Saturday, May 3, 2014


It is an old Filipino family tradition to cook Ginataang Halo-halo to welcome a newly-born baby. The coconut milk signifies increasing prosperity. The little sago pearls and bilo-bilo (rice balls) signify coins or money flowing in for the family. Well, no harm in following tradition! So last week I was busy preparing this delicious favorite afternoon snack to welcome the arrival of my newly-born third apo (grandchild)-- charming little baby Chintamoni dasi...

Ginataang Halo-Halo originated from an ancient Indonesian traditional coconut dessert called ‘Kolak Pisang’ made with palm sugar, coconut milk, pumpkin, sweet potato, jackfruit, pisang (plantain banana), cassava and sagu (tapioca pearls). The Filipino version included camote, gabi and bilo-bilo (rice balls).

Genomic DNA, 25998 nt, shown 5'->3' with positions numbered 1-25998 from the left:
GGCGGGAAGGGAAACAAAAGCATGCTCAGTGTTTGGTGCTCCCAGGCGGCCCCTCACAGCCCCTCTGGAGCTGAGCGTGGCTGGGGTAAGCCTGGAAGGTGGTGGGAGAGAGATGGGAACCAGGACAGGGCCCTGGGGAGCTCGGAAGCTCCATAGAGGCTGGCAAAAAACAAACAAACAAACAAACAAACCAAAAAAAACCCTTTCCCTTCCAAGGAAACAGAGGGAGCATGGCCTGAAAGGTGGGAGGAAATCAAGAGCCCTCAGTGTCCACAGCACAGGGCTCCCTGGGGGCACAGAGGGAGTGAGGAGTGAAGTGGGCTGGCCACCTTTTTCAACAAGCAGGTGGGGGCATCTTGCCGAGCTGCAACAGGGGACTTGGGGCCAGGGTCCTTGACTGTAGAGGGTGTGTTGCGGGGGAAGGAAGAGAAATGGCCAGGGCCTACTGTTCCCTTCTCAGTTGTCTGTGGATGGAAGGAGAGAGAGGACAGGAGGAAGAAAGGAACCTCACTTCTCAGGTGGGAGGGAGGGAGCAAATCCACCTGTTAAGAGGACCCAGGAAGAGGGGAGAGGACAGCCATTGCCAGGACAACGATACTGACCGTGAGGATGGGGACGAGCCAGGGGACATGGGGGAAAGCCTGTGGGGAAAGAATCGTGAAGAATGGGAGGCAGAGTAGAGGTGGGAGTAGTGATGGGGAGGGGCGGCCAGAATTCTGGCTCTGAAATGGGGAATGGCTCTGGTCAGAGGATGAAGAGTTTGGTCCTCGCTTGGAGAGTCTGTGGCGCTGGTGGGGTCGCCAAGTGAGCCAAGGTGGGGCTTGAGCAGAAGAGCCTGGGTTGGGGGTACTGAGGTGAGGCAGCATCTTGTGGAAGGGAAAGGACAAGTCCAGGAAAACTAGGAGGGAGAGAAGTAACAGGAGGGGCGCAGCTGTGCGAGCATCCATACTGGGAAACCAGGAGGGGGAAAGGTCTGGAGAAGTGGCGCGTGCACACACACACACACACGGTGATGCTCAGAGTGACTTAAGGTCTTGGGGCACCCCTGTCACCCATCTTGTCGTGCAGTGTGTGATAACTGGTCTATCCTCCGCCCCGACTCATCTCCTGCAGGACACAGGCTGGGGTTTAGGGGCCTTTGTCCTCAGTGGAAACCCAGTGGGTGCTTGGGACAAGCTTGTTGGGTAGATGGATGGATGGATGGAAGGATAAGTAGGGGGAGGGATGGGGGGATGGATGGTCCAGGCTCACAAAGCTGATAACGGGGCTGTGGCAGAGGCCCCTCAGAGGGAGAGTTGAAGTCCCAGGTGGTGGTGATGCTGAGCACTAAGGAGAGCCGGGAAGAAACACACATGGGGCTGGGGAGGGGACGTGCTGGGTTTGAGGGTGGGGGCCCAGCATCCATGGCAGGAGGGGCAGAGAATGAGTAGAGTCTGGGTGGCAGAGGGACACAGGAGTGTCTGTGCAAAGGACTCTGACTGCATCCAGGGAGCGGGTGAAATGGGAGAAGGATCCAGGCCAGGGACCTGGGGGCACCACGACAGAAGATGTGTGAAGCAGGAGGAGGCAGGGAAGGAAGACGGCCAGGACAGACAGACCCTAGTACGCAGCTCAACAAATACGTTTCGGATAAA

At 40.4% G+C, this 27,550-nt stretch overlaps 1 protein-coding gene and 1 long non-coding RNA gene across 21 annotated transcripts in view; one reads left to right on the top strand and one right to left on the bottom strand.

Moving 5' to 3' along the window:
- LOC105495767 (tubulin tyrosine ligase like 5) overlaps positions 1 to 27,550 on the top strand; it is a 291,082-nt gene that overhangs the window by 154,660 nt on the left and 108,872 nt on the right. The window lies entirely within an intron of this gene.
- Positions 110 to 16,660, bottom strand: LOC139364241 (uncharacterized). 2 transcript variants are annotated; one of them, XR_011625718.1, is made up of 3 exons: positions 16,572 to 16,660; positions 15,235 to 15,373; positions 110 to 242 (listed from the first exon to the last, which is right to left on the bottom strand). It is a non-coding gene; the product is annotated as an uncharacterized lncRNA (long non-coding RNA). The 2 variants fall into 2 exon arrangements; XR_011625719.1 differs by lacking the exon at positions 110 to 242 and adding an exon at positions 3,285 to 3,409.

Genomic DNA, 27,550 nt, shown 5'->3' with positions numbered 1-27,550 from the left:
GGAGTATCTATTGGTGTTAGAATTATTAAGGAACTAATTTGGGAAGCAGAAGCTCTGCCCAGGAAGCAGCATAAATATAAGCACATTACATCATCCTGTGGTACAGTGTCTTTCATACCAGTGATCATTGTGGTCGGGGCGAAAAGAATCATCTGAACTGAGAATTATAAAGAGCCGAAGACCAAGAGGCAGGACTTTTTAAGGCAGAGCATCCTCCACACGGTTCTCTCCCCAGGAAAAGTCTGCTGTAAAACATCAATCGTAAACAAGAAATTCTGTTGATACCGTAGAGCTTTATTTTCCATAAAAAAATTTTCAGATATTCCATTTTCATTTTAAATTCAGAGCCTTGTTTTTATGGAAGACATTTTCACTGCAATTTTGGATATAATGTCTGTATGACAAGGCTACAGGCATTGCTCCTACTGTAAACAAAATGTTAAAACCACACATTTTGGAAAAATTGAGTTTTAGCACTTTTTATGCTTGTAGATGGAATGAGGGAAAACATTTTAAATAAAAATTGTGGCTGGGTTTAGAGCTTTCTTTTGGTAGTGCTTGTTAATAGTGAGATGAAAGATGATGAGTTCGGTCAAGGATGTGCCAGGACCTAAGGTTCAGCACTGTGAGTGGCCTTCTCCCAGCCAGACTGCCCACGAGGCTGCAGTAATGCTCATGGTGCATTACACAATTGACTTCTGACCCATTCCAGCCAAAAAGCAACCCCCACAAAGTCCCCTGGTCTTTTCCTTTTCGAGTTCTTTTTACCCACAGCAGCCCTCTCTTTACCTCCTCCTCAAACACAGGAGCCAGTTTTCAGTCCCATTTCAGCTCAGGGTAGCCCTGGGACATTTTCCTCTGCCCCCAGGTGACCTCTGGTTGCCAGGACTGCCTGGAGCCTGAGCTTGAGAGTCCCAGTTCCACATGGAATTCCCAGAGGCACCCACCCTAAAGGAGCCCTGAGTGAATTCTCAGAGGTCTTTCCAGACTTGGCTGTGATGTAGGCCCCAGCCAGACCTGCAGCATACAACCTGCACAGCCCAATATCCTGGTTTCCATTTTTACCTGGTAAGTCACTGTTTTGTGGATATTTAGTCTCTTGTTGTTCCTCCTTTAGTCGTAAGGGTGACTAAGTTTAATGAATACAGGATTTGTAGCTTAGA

The early form of Ginataang Halo-Halo dates back to as early as 7,000 years ago when the historical link between ancient Indonesia and Philippines started. 

At that time the Malay people who came to the Philippines were from the Javanese Medang Kingdom and the Srivijaya Empire. An Old Malay language that contained many Sanskrit words was spoken. The words ‘kolak pisang’ and ‘ginataan’ were of sanskrit origin.


1 c camote (sweet potato)
1 c gabi (taro)
3 pcs saba (plantain) bananas 

 1 c galapong (glutinous rice balls)
1 c sago (tapioca pearls), small size

1 c langka (ripe jackfruit)

3 c thin coconut milk

1 c thick coconut milk

2-3 c sugar

2-3 tsp vanilla (opt)

1. Set aside 1/4 c galapong dissolved in water for thickening sauce.

2. Boil thin coconut milk. Add camote, gabi and sugar. Cover and cook. Add galapong balls.

3. Add saba, langka, sago and vanilla. Simmer. Remove from heat. Pour thick coconut milk. Serve.


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